That brings me to the core, debilitating issue with Guardians. This game is frequently, flagrantly broken. At one point I ran into three different crashes within a single hour of play. One was a bizarre soft-lock, the other two were straight-up hardcore freezes that required an alt-F4 to escape. The first boss I fought stopped moving a few times; it was stuck in stasis as I blasted away at its tentacles, scoring oodles of cheap damage. The game routinely believed Star-Lord had fallen down a phantom pit, and it dutifully teleported me back to some sort of crucible of danger completely haphazardly. I needed to reload checkpoints in order to get certain progression choke-points to trigger.
It's bad, and Square Enix knows it. When I first downloaded my review code for Guardians, it came in at a ridiculous 150GB size. A few days later, the company issued a new version that reduced the file size and promised greater stability. The crashes I described earlier all occurred after that big patch, though. Another patch came after and more will come, but the odds that every physics anomaly and crash will be swept up within days of launch are slim—the post-launch bug fixing phase can go for months and months with big games.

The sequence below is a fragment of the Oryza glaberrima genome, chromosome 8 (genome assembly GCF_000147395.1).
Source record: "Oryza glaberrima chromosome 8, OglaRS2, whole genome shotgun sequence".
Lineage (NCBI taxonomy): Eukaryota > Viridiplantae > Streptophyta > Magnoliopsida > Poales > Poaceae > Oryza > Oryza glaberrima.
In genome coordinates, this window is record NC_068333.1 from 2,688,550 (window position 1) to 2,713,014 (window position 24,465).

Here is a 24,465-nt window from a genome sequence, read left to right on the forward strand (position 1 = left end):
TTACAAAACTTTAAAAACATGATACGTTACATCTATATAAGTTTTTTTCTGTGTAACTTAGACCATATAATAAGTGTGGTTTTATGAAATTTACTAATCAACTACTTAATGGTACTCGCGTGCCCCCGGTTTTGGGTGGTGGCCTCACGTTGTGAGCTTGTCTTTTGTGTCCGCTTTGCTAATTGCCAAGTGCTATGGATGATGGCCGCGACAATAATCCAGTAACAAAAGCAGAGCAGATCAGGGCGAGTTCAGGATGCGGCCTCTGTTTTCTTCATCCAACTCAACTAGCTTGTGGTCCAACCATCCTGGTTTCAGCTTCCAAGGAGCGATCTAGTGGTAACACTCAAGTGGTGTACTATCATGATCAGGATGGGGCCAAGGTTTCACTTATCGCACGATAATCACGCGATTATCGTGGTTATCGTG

This makes Guardians of the Galaxy a difficult game to recommend right now. Something clearly went awry during development, because it's weird for a singleplayer, linear game to have so many bizarre performance issues. This level of jank is expected in the high-entropy continent of Tamriel, not in a series of combat arenas and connective tissue. The closest analogue I can think of is Jedi Fallen Order; another Disney property that shipped with a well-hewn narrative, some neat combat tricks, and a boatload of sundering technical hangups. Unfortunately, I don't think Guardians is quite good enough to offset those problems the way Respawn did.
But then I think back to a sequence early on, where Star-Lord runs into an old drinking buddy named Lipless at a slimy dive bar in Knowhere. The two of you fumble through a turgid hair-metal anthem that, apparently, the hero was too blacked-out to remember writing. The player chooses each line in the song, and Star-Lord does his best to half-mumble the lyrics to stay on Lipless' good side. Guardians of the Galaxy desperately wants to be a technicolor, starfaring adventure worthy of the multimedia powerhouse that shares its namesake. It accomplishes that with its story, its voice cast, and its wonderfully cheeky '80s pastiche. If only the technical side could better keep up with those ambitions.